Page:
Happy Constitution Day

Source: National Review.

One of the most profound realizations in my life occurred when I was a volunteer with a small non-profit in Norfolk. The organization had a governing document, its bylaws, which established its officers and the procedures to be followed by its board of directors. I don’t remember what triggered the thought, but one day I suddenly recognized the similarity of the organization’s bylaws and the U.S. Constitution.

Previously I had tended to think of the Constitution as either a philosophical treatise or as a type of contract or grant. But in my moment of recognition, I began to see the Constitution as an article of incorporation, essentially a policy and procedures document.

I have found this particular insight to be perennially useful. So I share it today in honor of the anniversary.

9 thoughts on “Happy Constitution Day

  1. In 1961 I was one of twelve statewide winners in Ohio in the annual American Legion essay contest. The topic that year was “The Constitution and What it Means.” For the edification and enjoyment of the forum members I am linking to the archives of the Congressional Record where my Congressman, the Honorable Frank T. Bow, had entered – without objection – my essay in its entirety. It begins about 2/3 of the way down the middle column and continues in the third column.

    Reading now what my 16-year-old self had to say about this country I am struck by how little my essential views have changed in spite of powerful reasons to move towards cynicism. We still could be that “Shining City on a Hill,” but we have to try a little harder to get there.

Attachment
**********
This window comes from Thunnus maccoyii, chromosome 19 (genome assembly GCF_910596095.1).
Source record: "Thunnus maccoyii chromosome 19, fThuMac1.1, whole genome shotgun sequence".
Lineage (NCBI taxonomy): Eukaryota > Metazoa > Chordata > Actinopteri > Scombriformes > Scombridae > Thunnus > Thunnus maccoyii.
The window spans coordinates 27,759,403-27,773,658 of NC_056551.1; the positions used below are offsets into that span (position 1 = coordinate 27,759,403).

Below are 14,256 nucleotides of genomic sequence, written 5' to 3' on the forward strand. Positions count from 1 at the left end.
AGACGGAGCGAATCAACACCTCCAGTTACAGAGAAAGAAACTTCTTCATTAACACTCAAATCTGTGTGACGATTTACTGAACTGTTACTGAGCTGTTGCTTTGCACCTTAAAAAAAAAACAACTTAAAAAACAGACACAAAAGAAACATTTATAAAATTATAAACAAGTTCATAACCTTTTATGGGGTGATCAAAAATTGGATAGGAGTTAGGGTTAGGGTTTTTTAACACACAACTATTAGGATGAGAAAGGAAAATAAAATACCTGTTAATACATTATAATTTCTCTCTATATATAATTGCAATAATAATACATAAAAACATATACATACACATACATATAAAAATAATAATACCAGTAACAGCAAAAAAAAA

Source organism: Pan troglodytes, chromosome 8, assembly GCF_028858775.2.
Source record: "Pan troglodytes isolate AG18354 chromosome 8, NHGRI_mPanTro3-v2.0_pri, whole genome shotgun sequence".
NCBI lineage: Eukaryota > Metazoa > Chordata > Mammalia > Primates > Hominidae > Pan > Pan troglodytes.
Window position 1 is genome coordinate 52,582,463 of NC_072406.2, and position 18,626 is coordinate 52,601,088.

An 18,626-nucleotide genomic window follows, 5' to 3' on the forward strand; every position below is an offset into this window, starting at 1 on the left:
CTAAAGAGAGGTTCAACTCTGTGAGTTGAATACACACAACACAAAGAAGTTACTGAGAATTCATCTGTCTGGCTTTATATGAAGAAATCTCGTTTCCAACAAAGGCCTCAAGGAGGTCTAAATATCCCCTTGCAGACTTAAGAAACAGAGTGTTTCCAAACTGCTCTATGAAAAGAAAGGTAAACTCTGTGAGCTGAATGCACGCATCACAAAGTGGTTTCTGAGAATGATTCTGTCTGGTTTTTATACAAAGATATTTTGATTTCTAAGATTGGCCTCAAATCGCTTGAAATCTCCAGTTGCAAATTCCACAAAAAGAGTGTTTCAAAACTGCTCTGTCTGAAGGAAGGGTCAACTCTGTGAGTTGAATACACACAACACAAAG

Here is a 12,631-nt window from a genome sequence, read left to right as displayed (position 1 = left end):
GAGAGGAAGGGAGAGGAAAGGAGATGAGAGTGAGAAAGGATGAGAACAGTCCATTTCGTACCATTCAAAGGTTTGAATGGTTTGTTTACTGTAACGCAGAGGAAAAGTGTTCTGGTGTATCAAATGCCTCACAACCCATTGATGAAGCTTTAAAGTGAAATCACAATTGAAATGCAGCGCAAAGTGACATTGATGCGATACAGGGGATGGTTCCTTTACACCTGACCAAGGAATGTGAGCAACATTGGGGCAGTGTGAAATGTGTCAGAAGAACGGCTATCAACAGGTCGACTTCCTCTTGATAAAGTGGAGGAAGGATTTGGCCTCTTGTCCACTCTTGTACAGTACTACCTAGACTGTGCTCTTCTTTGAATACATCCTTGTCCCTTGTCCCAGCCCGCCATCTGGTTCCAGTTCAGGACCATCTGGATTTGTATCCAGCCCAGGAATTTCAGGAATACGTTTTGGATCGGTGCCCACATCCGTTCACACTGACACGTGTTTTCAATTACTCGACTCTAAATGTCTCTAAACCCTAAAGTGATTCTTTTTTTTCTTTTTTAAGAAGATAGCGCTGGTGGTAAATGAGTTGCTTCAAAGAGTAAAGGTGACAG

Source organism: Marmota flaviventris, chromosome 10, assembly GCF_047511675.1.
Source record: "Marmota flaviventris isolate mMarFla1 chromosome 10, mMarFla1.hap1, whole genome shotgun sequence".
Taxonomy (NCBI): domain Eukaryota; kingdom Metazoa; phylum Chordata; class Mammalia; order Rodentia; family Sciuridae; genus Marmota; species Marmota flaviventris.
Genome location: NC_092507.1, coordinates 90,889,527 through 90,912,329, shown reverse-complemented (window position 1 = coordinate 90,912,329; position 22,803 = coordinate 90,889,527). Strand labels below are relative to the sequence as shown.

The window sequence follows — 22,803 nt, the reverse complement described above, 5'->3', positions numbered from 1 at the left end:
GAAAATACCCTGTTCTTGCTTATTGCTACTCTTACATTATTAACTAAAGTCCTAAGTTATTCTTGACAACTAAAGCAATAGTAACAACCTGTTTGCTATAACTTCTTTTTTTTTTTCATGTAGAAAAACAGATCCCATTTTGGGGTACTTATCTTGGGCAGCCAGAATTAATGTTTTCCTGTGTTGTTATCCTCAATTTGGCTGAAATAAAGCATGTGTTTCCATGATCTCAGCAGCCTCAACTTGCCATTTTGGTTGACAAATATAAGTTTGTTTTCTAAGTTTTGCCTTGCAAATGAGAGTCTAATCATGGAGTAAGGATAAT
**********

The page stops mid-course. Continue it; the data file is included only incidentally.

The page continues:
Liked by 2 people

    1. Quite impressive for age 16, but then we all look at age through our own lenses. I was fortunate enough to attend an excellent school from 8-12, but looking back on some of my saved (by Mom, of course) writings I can safely say they were juvenile in comparison.

      No need for further archiving on my part.

      Thanks for the link. Congratulations, much belated, on making the official records.

      Liked by 2 people

    2. At that age I was bored with all things political and fascinated by science. It was not until much later in life that I became interested in government.

      I like to think of the Declaration of Independence as our mission statement and the Constitution as our bylaws.

      The Declaration is to inspire us (which is where the promise of Life Liberty and Property[pursuit of happiness.] comes from) and the Constitution restrains the government from taking them from us.

      Liked by 1 person

      1. As a teen-aged Irish American Catholic I was very fired up by the Kennedy candidacy. There is nothing like being told that you do not belong in your own country – no Catholic should be President was the message – to get your juices flowing. One of those peak moments that stay with you forever was attending one of his rallies in the fall of 1960. The energy was electrifying and I remember it vividly to this day.

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        1. I was raised Catholic, but it didn’t stick. My three best friends were Catholic, Episcopal and Southern Baptist.

          I remember the Baptist’s family being horrified by Kennedy and convinced that the Pope would be running America if Kennedy won. I’m sure they were relieved to learn of the orgies with prostitutes in the White House swimming pool. Better a sinner than a Papist.

          My view was ‘A pox on both your houses.’


  2. Nice essay but I am struck by how little your views compare now from then. How you held freedom and the entire constitution and amendments dear then but desire slavery now at the hands of plantation socialists and bastardization of the constitution is compelling. What happened that caused being a hateful, nasty, mouthy ingrate?


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